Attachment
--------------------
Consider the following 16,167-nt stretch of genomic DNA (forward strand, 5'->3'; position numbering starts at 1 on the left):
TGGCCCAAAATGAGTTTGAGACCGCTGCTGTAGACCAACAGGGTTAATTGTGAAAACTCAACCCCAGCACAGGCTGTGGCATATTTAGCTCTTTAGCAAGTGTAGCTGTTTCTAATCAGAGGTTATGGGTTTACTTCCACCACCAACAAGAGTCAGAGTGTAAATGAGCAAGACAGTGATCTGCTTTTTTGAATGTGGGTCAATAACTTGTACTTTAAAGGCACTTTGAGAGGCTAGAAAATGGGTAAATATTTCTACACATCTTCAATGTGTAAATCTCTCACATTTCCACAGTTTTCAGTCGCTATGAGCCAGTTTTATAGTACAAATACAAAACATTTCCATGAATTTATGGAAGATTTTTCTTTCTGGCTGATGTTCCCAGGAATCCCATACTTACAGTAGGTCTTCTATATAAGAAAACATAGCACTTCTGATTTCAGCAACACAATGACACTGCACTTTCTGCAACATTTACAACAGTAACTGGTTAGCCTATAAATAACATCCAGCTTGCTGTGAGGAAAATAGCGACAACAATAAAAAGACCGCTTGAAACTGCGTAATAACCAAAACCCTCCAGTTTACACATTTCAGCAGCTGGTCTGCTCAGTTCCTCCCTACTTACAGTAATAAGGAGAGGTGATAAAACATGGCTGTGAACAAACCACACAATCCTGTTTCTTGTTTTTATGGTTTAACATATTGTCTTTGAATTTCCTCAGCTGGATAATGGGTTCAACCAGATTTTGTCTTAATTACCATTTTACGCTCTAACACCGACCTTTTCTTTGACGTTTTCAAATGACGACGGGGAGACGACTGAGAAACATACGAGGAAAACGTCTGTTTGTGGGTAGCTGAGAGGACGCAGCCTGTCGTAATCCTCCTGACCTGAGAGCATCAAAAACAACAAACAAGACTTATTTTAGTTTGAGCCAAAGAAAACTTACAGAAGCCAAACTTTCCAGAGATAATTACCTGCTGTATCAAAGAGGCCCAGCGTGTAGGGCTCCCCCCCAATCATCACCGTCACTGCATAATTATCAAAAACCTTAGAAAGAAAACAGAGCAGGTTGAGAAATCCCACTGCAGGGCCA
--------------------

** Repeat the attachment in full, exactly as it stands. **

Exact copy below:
Consider the following 16,167-nt stretch of genomic DNA (forward strand, 5'->3'; position numbering starts at 1 on the left):
TGGCCCAAAATGAGTTTGAGACCGCTGCTGTAGACCAACAGGGTTAATTGTGAAAACTCAACCCCAGCACAGGCTGTGGCATATTTAGCTCTTTAGCAAGTGTAGCTGTTTCTAATCAGAGGTTATGGGTTTACTTCCACCACCAACAAGAGTCAGAGTGTAAATGAGCAAGACAGTGATCTGCTTTTTTGAATGTGGGTCAATAACTTGTACTTTAAAGGCACTTTGAGAGGCTAGAAAATGGGTAAATATTTCTACACATCTTCAATGTGTAAATCTCTCACATTTCCACAGTTTTCAGTCGCTATGAGCCAGTTTTATAGTACAAATACAAAACATTTCCATGAATTTATGGAAGATTTTTCTTTCTGGCTGATGTTCCCAGGAATCCCATACTTACAGTAGGTCTTCTATATAAGAAAACATAGCACTTCTGATTTCAGCAACACAATGACACTGCACTTTCTGCAACATTTACAACAGTAACTGGTTAGCCTATAAATAACATCCAGCTTGCTGTGAGGAAAATAGCGACAACAATAAAAAGACCGCTTGAAACTGCGTAATAACCAAAACCCTCCAGTTTACACATTTCAGCAGCTGGTCTGCTCAGTTCCTCCCTACTTACAGTAATAAGGAGAGGTGATAAAACATGGCTGTGAACAAACCACACAATCCTGTTTCTTGTTTTTATGGTTTAACATATTGTCTTTGAATTTCCTCAGCTGGATAATGGGTTCAACCAGATTTTGTCTTAATTACCATTTTACGCTCTAACACCGACCTTTTCTTTGACGTTTTCAAATGACGACGGGGAGACGACTGAGAAACATACGAGGAAAACGTCTGTTTGTGGGTAGCTGAGAGGACGCAGCCTGTCGTAATCCTCCTGACCTGAGAGCATCAAAAACAACAAACAAGACTTATTTTAGTTTGAGCCAAAGAAAACTTACAGAAGCCAAACTTTCCAGAGATAATTACCTGCTGTATCAAAGAGGCCCAGCGTGTAGGGCTCCCCCCCAATCATCACCGTCACTGCATAATTATCAAAAACCTTAGAAAGAAAACAGAGCAGGTTGAGAAATCCCACTGCAGGGCCA